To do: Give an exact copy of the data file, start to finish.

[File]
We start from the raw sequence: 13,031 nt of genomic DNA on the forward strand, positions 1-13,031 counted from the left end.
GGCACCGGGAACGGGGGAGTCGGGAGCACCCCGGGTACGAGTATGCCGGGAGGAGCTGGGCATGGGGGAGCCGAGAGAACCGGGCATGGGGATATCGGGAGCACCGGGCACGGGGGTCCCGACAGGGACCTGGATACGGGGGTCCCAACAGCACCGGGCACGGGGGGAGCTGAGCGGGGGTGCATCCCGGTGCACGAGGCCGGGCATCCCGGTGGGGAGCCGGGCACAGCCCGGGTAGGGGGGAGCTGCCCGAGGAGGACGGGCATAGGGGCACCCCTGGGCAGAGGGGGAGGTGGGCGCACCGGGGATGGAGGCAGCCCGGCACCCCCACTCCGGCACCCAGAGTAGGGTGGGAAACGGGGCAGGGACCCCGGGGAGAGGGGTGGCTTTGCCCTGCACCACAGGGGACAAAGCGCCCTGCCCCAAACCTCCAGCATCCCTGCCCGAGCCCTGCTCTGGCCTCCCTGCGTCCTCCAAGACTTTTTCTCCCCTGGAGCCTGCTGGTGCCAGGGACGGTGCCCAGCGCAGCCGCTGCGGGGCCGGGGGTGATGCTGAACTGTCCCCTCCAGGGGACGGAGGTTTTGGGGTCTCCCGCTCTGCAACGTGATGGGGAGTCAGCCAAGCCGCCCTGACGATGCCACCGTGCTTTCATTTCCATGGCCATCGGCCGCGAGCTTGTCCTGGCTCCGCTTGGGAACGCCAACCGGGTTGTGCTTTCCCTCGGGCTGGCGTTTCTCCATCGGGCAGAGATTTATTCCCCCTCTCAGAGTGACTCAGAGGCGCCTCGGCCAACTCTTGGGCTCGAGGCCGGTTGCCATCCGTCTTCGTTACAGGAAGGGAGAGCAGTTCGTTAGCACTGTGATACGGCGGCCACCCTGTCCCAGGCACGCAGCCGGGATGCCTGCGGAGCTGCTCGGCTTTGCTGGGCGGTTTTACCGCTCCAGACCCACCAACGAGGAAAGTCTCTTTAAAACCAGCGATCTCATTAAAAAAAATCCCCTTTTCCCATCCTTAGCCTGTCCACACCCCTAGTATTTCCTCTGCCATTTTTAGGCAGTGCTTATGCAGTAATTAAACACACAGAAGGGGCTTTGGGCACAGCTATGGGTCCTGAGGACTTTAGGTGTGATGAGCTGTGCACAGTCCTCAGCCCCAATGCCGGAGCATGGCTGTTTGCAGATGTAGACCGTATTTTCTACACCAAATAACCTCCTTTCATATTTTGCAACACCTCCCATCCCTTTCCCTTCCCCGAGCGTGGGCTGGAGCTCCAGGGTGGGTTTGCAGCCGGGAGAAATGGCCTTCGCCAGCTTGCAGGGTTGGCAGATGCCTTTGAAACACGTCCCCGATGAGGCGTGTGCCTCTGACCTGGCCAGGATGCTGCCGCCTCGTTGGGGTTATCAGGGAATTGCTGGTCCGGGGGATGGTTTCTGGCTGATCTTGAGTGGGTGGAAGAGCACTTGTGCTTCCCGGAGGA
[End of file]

We start from the raw sequence: 13,031 nt of genomic DNA on the forward strand, positions 1-13,031 counted from the left end.
GGCACCGGGAACGGGGGAGTCGGGAGCACCCCGGGTACGAGTATGCCGGGAGGAGCTGGGCATGGGGGAGCCGAGAGAACCGGGCATGGGGATATCGGGAGCACCGGGCACGGGGGTCCCGACAGGGACCTGGATACGGGGGTCCCAACAGCACCGGGCACGGGGGGAGCTGAGCGGGGGTGCATCCCGGTGCACGAGGCCGGGCATCCCGGTGGGGAGCCGGGCACAGCCCGGGTAGGGGGGAGCTGCCCGAGGAGGACGGGCATAGGGGCACCCCTGGGCAGAGGGGGAGGTGGGCGCACCGGGGATGGAGGCAGCCCGGCACCCCCACTCCGGCACCCAGAGTAGGGTGGGAAACGGGGCAGGGACCCCGGGGAGAGGGGTGGCTTTGCCCTGCACCACAGGGGACAAAGCGCCCTGCCCCAAACCTCCAGCATCCCTGCCCGAGCCCTGCTCTGGCCTCCCTGCGTCCTCCAAGACTTTTTCTCCCCTGGAGCCTGCTGGTGCCAGGGACGGTGCCCAGCGCAGCCGCTGCGGGGCCGGGGGTGATGCTGAACTGTCCCCTCCAGGGGACGGAGGTTTTGGGGTCTCCCGCTCTGCAACGTGATGGGGAGTCAGCCAAGCCGCCCTGACGATGCCACCGTGCTTTCATTTCCATGGCCATCGGCCGCGAGCTTGTCCTGGCTCCGCTTGGGAACGCCAACCGGGTTGTGCTTTCCCTCGGGCTGGCGTTTCTCCATCGGGCAGAGATTTATTCCCCCTCTCAGAGTGACTCAGAGGCGCCTCGGCCAACTCTTGGGCTCGAGGCCGGTTGCCATCCGTCTTCGTTACAGGAAGGGAGAGCAGTTCGTTAGCACTGTGATACGGCGGCCACCCTGTCCCAGGCACGCAGCCGGGATGCCTGCGGAGCTGCTCGGCTTTGCTGGGCGGTTTTACCGCTCCAGACCCACCAACGAGGAAAGTCTCTTTAAAACCAGCGATCTCATTAAAAAAAATCCCCTTTTCCCATCCTTAGCCTGTCCACACCCCTAGTATTTCCTCTGCCATTTTTAGGCAGTGCTTATGCAGTAATTAAACACACAGAAGGGGCTTTGGGCACAGCTATGGGTCCTGAGGACTTTAGGTGTGATGAGCTGTGCACAGTCCTCAGCCCCAATGCCGGAGCATGGCTGTTTGCAGATGTAGACCGTATTTTCTACACCAAATAACCTCCTTTCATATTTTGCAACACCTCCCATCCCTTTCCCTTCCCCGAGCGTGGGCTGGAGCTCCAGGGTGGGTTTGCAGCCGGGAGAAATGGCCTTCGCCAGCTTGCAGGGTTGGCAGATGCCTTTGAAACACGTCCCCGATGAGGCGTGTGCCTCTGACCTGGCCAGGATGCTGCCGCCTCGTTGGGGTTATCAGGGAATTGCTGGTCCGGGGGATGGTTTCTGGCTGATCTTGAGTGGGTGGAAGAGCACTTGTGCTTCCCGGAGGA